Riot for Austerity is a movement where people try to achieve levels of resource use that are ten percent of the average American's use. You can read more about it here at a post from Sharon Astyk's blog Casaubon's Book.
I'll occasionally discuss our household riot efforts on this blog. First, I'll document our use of electricity, gas, transportation, garbage, consumer goods, water, etc. as best as I can. I don't know if I can achieve these ultra low levels, but I want to record what I'm doing here and continue to reduce our use.Oddly enough, I am beginning our journey with an exploration of our electricity use after we've had 3 days without power from Hurricane Irene. How we endured (rather well I think) is partly a result of being good planners, but also lucky chance. We had water throughout, and have a gas stove and hot water that worked. Doug actually went to work in Boston where he had power and was able to recharge batteries that we'd use at night for light. After 2 days, I brought food from my freezer to my in-laws to prevent our local grass-fed meat and the vegetables and fruits I had preserved from being ruined. I brought them there in a cooler I had found last spring at the recycling center filled with ice purchased from a nearby business that had power. The proximity of power around us helped us do well. The lovely temperatures made it quite pleasant in the house. If this had happened in winter the food would have survived, but it would have been hard to live in the house.
When our electricity is working, our major use comes from: a rather small fridge; 1 regular and 2 laptop computers; a washer, dryer, and dishwasher; a 35" tv, dvd player and stereo on a surge suppressor that we turn off; and a dehumidifier and fans that run a lot in summer. We have no microwave, no air conditioning, and no cable box (no cable). At our last house (we moved to the Boston area 2 years ago), I had a nice drying line, but I haven't put one up here. That is one thing I'd like to do in the spring. I'll have to find an open spot that isn't under too many sappy trees.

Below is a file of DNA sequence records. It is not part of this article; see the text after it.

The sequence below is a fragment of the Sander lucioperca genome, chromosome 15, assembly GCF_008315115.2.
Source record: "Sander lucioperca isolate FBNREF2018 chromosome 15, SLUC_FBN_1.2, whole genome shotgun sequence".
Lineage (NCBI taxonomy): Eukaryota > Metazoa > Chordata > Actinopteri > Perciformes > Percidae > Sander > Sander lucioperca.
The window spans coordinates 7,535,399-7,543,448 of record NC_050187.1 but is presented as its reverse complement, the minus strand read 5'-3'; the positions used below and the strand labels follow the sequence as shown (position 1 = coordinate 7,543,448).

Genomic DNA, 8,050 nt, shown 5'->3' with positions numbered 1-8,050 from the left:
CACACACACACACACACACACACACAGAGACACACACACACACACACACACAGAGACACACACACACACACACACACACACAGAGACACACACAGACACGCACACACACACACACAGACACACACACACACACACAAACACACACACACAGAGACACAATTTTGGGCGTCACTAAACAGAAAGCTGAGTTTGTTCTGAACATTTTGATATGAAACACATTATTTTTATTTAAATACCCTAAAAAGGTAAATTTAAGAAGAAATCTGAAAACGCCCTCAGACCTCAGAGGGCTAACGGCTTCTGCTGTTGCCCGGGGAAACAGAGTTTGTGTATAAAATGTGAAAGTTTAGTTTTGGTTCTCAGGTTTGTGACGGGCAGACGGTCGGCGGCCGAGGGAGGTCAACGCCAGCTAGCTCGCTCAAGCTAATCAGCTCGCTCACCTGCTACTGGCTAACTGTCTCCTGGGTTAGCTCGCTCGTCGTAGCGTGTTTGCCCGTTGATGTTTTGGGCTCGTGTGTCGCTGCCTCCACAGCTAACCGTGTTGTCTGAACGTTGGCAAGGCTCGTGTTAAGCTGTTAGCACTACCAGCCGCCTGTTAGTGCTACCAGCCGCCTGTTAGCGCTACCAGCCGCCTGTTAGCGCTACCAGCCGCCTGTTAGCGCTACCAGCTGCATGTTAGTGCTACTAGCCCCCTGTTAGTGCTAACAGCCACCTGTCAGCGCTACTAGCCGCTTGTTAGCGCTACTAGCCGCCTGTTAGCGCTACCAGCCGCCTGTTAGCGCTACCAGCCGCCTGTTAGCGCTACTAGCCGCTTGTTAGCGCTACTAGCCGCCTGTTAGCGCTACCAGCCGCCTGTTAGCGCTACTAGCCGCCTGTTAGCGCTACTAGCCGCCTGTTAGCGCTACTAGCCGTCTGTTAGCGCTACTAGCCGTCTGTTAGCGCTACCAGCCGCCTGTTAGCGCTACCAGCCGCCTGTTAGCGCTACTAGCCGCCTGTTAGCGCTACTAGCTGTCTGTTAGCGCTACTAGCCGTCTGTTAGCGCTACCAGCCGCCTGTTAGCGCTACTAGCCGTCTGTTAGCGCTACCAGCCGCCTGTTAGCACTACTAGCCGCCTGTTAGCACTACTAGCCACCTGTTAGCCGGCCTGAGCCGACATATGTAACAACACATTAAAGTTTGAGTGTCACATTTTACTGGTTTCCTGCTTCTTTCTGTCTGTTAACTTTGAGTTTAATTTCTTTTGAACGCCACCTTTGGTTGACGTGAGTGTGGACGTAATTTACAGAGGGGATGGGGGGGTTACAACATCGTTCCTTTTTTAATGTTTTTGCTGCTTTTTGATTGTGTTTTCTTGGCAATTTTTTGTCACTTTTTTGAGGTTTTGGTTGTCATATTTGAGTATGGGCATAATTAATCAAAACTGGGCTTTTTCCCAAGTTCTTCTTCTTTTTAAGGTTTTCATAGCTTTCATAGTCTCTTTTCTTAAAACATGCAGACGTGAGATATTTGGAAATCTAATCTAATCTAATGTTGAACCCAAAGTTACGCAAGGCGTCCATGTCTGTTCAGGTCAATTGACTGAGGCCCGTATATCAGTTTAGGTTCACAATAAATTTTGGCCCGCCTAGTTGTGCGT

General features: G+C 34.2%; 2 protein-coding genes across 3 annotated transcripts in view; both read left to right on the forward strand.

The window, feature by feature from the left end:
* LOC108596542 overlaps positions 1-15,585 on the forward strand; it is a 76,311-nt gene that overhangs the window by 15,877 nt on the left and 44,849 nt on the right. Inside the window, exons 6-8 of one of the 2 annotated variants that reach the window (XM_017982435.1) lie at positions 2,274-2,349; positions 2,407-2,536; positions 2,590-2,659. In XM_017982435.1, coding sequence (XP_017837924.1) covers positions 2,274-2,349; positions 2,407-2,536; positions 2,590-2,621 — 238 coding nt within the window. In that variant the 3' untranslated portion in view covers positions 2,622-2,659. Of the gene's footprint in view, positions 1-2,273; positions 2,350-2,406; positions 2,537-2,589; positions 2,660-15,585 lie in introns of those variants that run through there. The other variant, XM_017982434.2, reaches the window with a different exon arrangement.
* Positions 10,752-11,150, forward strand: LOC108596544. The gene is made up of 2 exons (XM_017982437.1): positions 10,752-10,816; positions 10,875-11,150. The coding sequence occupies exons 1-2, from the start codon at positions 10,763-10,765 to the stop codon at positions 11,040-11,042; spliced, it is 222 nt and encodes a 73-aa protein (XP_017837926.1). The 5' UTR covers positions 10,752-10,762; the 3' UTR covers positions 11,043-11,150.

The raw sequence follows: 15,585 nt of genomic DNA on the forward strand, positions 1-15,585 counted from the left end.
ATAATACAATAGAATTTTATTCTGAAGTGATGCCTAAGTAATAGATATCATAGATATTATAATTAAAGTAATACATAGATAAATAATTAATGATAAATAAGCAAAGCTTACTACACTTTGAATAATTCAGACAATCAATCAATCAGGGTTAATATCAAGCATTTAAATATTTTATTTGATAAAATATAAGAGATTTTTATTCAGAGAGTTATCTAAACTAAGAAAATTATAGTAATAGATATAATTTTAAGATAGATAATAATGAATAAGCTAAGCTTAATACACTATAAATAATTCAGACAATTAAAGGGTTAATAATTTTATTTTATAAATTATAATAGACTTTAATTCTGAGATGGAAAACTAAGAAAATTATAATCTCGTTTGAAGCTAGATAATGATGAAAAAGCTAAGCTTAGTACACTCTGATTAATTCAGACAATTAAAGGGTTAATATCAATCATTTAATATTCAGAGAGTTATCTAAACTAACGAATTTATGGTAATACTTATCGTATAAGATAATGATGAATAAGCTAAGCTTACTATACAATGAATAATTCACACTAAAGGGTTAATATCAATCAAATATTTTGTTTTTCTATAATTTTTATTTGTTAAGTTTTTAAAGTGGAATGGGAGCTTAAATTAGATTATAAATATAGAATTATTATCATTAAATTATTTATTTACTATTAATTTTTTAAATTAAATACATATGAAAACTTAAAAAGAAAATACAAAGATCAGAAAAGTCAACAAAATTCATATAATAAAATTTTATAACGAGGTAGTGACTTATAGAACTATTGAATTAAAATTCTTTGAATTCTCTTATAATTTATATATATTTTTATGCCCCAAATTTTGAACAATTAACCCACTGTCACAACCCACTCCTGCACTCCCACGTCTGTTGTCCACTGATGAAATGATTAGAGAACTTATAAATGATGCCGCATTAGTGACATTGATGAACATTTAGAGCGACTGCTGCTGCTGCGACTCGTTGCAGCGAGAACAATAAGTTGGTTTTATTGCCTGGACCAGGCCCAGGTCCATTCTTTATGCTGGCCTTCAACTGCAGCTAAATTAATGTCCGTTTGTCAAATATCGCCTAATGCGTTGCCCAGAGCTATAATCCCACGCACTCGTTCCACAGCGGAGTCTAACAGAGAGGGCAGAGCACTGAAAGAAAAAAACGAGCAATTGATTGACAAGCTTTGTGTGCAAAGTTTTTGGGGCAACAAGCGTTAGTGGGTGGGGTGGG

On the positive side, 6 months after we moved here, we had an energy audit and replaced nearly every bulb with CFLs. We also had insulation blown into the leaky old walls of the house and lots of sealing and caulking done. When I discuss gas use, this change is quite evident. But it reduced electric use as well. In the 5 months prior to the energy audit Aug-Dec '09 the monthly average was 478 kwh/month. The Aug-Dec '10 average was reduced by 16 % to 401 kwh/month.
In the past year, our average energy use per month between Sept '10 and Aug '11 was 434 kwh/ month. We have 4 people living in our house, 2 adults, 1 teen and 1 tween. Estimates of the average kwh of electricity use vary. There are some that measure per household and some per capita. I found one study here that gave 936 kwh/month as a US household average. With that calculation we're currently using 46% of the US average. I'm not sure what number I should use so, I'll ask on the Riot Facebook group, see what they say, and report back.